# Proof by induction, binomial coefficient

I have to make the following proof: $${\sum\limits_{k=1}^n}{k}{n\choose k} = n2^{n-1}$$

Base case, $n = 1$:

$${\sum\limits_{k=1}^{1}}{k}{1\choose k} = 1 = 1\cdot2^0=1$$ Inductive Hypothesis:

for int $p = n$ $${\sum\limits_{k=1}^p}{k}{p\choose k} = p2^{p-1}$$

Inductive Step; here is where I am having some trouble.... Can I get any hints to where I can take this? $${\sum\limits_{k=1}^{p+1}}{k}{{p+1}\choose k} = p2^{p}$$ Expansion:

$${{p+1}\choose 1} + \cdots + {p}{{p+1}\choose p} + (p+1){{p+1}\choose {p+1}}$$

• One can use the Pascal Identity $\binom{p+1}{k}=\binom{p}{k}+\binom{p}{k-1}$. – André Nicolas Jan 24 '15 at 2:51
• Oh right!That works – user137720 Jan 24 '15 at 3:01
• The suggestion was for an induction proof. There are better non-induction proofs. – André Nicolas Jan 24 '15 at 3:06
• Differentiate $(1+x)^{n}$ and then replace $x$ by $1$ to find sum of coefficients. – AvZ Jan 24 '15 at 5:11

Hint: $$(1+x)^n=1+C_{n}^{1}x+C_{n}^{2}x^2+\cdots+C_{n}^{n-1}x^{n-1}+x^n$$ Differentiate both sides in terms of $x$ $$n(1+x)^{n-1}=C_{n}^{1}+2C_{n}^{2}x+3C_{n}^{3}x^2+\cdots+(n-1)C_{n}^{n-1}x^{n-2}+nx^{n-1}$$ And let $x=1$.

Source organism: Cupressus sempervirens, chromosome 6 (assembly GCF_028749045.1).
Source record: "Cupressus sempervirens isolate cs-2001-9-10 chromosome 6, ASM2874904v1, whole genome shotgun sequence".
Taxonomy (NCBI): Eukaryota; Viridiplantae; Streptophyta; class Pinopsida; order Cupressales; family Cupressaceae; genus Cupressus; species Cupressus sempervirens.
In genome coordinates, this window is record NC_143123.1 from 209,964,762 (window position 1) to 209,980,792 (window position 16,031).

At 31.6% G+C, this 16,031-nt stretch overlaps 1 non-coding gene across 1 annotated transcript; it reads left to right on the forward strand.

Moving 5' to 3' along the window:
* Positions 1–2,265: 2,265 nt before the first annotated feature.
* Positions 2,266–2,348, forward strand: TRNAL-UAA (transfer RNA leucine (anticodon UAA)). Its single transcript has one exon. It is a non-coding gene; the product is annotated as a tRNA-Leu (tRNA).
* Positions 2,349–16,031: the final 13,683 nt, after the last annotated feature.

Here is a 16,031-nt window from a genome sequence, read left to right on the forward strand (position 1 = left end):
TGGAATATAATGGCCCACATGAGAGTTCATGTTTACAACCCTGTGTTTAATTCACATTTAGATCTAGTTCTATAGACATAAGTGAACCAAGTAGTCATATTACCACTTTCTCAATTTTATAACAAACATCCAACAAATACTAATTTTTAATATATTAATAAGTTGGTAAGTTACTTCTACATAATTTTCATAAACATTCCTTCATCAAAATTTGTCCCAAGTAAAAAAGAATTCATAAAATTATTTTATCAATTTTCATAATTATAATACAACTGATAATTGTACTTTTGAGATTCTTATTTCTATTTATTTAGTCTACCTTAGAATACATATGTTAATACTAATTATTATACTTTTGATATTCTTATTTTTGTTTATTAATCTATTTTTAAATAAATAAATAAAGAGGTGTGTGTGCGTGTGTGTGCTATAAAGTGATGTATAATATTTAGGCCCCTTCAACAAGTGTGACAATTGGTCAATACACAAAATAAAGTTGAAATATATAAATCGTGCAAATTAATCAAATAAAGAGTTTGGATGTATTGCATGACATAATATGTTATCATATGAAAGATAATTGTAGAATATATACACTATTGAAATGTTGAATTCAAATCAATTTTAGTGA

• I like this proof, but it does not answer the question of the OP: to complete the induction. – awllower Jan 24 '15 at 3:08
• Yeah I know that, But as for the induction proof @André Nicolas has answered it perfectly. – Vim Jan 24 '15 at 3:12

Basic non-inductive proof:

For $k\ge1,$ $$k\cdot\binom nk=k\cdot\frac{n!}{n!\cdot k!}=k\cdot\frac{n\cdot(n-1)!}{\{(n-1)-(k-1)\}!\cdot k\cdot(k-1)!}=n\binom{n-1}{k-1}$$

$$\implies S=\sum_{k=1}^nk\binom nk=\sum_{k=1}^nn\binom{n-1}{k-1}$$

Set $k-1=r$ $$\implies S=n\sum_{r=0}^{n-1}\binom{n-1}r=n(1+1)^{n-1}$$

Another non-inductive proof:

If $s =\sum\limits_{k=1}^p{k}{p\choose k}$, then $s =\sum\limits_{k=0}^p{k}{p\choose k} =\sum\limits_{k=0}^p(p-k){p\choose p-k} =\sum\limits_{k=0}^p(p-k){p\choose k}$ so $2s =\sum\limits_{k=0}^p{k}{p\choose k} +\sum\limits_{k=0}^p(p-k){p\choose k} =\sum\limits_{k=0}^p(k+(p-k)){p\choose k} =\sum\limits_{k=0}^p p{p\choose k} =p\sum\limits_{k=0}^p {p\choose k} =p2^p$.